Tobacco ban on new hires to be explored
The System Human Resources Department is exploring options to reduce health-care costs, including a possible ban on hiring tobacco users at UA in the future.
The idea is still in the early stages and will be vetted thoroughly with all governance groups, including faculty, staff and students, said UA President Pat Gamble. The policy, if it's ultimately adopted, would not affect current employees who use tobacco. Other employers in Alaska have adopted similar policies, including Providence Medical Center and Alaska Airlines, though UA's envisioned policy would not include testing for tobacco.
The tobacco-user hiring ban is under consideration after a tobacco-users surcharge, in which employees or dependents on the health-care plan who use tobacco would be charged a $600 additional fee, proved to be very unpopular. There were also concerns about how difficult it would be to enforce and that it set the stage for an adversarial relationship with employees.
Icicle Seafoods donations surpass $1 million
Gift extends throughout the University of Alaska
The University of Alaska Foundation announced a $300,000 gift from Icicle Seafoods Inc. for scholarships, student aid, research and technology programs throughout the UA System. The many programs benefitting from the gift include rural campuses and the communities they serve, as well as opportunities for both secondary and post-secondary students.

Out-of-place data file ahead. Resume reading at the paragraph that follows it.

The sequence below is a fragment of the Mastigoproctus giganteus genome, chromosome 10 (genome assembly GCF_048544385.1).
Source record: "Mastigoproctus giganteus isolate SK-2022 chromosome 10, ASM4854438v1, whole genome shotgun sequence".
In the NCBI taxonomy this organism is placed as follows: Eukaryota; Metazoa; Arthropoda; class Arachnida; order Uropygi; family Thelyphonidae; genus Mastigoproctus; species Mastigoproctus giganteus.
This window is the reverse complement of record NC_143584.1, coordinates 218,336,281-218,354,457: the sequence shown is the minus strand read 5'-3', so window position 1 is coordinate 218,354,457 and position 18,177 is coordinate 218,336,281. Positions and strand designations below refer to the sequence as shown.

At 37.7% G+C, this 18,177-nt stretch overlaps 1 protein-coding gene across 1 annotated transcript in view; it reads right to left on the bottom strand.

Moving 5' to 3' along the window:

This is the latest in a string of generous gifts to the university that brings Icicle’s total donations to UA over the past five years to a remarkable $1.1 million. MORE...
Campus directors meet in Fairbanks
UA’s community campus directors share passion for students, communities
If information is power, then powerful things happen when all of the UA System’s community campus directors get together, as they did Feb. 13-14, 2012, on the UAF campus.
The Community Campus Directors Council gathers in person twice each year – once in the fall and once in the spring – at their own expense. The goal? Share information, support each other and, ultimately, better support student learning and achievement at UA’s community campuses and rural centers across the state.
"We started these meetings eight years ago because it was felt that the community campus directors had more in common as a group than they did with the respective MAU deans,” said Kenai Peninsula College Director Gary Turner. “While it’s important to meet with our deans on a regular basis, sharing ideas, issues and best practices across the statewide community campus system are just as important.” MORE...
Transition under way for System Governance Office